When two parents have a child together but no longer have a relationship with one another, they need a parenting plan. In addition to discussing issues like child support and communication, the plan must include information about child custody. Divorce law in Miami dictates that the parents must file a complete parenting plan.

However, there is no custody in Florida. The term child custody does not apply. Instead, the state courts refer to the arrangement as parental responsibility. Although it’s rare, the court can award sole parental responsibility. Similar to full custody, the arrangement leaves one parent to make the major decisions.

Why is Sole Parental Responsibility Rare?

In most situations, judges opt for shared parental responsibility. There is a good reason for this. According to Florida family law, child custody decisions should be about the best interest of the child. The state believes that it’s usually in the best interest of the child to keep both parents involved.

For that reason, the default decision is shared parental responsibility. Both parents receive decision-making power and visitation rights.

Of course, there is the rare exception. The judge could decide that the best interest of the child is to award sole parental responsibility to one parent. Although this doesn’t completely cut ties between the other parent and child, it limits their rights.

Reasons for Sole Custody

If you want sole parental responsibility, you should speak with a Miami child support attorney. They can help you prove that the other parent is a danger to the child. If you can’t prove that, then you are unlikely to receive sole custody.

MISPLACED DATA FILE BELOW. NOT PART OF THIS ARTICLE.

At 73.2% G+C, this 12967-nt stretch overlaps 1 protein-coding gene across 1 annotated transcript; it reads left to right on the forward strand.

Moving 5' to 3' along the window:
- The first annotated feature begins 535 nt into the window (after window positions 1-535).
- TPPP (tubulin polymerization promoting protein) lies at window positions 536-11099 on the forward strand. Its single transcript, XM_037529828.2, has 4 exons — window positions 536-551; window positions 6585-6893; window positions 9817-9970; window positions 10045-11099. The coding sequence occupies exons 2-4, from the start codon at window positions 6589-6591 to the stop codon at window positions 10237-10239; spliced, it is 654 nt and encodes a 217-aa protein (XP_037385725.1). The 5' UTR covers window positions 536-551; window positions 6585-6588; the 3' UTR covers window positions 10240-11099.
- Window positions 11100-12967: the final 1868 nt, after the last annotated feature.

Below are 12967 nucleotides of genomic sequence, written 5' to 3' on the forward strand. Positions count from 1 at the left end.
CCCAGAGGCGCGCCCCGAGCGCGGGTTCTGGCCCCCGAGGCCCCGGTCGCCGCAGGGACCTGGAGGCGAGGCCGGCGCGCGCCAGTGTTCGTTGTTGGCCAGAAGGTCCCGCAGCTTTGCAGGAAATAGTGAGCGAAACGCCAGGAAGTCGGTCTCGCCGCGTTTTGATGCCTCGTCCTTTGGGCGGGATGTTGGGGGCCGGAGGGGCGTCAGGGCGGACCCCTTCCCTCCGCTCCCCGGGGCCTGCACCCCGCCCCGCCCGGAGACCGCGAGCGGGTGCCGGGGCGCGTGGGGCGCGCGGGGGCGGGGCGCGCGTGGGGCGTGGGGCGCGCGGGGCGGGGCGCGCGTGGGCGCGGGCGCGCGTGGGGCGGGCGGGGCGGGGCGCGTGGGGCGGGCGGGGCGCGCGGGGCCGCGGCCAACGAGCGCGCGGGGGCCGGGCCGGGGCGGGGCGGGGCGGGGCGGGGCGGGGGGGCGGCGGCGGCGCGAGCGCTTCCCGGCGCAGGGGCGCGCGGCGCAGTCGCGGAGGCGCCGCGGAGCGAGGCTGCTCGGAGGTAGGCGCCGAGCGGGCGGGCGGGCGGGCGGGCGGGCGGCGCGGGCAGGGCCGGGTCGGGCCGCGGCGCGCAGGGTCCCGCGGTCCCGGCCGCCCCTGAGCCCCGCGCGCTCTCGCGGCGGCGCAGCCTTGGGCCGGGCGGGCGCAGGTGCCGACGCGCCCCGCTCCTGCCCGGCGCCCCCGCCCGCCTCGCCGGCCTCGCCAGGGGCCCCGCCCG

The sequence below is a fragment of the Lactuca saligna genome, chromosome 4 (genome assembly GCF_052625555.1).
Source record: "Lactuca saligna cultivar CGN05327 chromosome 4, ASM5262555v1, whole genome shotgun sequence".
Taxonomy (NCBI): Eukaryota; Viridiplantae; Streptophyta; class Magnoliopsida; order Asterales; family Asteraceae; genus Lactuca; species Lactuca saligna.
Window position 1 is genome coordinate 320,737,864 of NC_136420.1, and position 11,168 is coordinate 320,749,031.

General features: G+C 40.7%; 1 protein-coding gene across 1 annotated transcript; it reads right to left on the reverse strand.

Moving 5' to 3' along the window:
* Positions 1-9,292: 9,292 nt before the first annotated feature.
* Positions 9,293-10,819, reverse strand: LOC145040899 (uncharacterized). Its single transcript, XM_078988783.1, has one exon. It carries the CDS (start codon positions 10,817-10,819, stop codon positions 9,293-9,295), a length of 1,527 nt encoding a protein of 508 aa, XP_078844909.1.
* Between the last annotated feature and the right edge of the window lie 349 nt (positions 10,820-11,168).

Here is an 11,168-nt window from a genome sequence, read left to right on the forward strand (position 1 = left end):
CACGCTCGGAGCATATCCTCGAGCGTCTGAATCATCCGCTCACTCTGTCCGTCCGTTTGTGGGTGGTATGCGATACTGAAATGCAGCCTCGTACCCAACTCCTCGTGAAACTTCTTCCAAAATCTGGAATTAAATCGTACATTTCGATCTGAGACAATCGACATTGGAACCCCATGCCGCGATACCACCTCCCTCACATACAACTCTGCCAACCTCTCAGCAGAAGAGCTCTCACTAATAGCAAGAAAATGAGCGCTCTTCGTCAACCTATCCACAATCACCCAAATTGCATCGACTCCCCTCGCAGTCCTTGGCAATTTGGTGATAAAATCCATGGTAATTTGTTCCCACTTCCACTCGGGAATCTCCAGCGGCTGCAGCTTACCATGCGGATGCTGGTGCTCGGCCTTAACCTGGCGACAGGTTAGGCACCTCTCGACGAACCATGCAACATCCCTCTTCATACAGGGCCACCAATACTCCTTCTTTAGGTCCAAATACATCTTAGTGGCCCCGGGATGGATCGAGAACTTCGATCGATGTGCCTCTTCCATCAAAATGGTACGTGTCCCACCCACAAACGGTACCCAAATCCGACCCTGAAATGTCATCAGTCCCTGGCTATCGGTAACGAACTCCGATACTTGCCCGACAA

Here are some common reasons for receiving sole custody:

1. Domestic Violence

About 20 people per minute are victims of domestic violence in the US. If you are one of those victims, you could be eligible for sole custody.  The same is true for individuals who have a partner with a history of sexual abuse.

2. Neglect

If the other parent failed to properly care for the child, they could be guilty of neglect. This means they deprived the child of food, medical care, or another necessity. Someone with knowledge of child custody and child support law in Miami can help you prove your case.

3. Drug or Alcohol Abuse

When someone has a problem with drugs or alcohol, they could be a threat to a child. If you have proof of this problem, then you could seek sole custody. The other parent might be unfit and unable to provide care for the child. Once again, you need to make a strong case.

4. Mental Illness

Certain dangerous mental illnesses warrant sole custody. However, not all mental illnesses make the other parent unfit. Typically, you need to show that the parent is irrational and mentally unstable. Threats of suicide and kidnapping are evidence that the parent might be a threat to the child.

Getting Sole Custody

It’s not easy to receive sole custody in Florida. However, it is possible. Generally speaking, any incident that shows the parent is a threat to the child supports sole parental responsibility. You need to work with a child support lawyer in Miami to build your case.

With enough evidence, you could convince a judge to award you with sole parental responsibility. If this happens, you have the right to make all of the decisions that involve your child. You can keep your child safe from an unfit parent.

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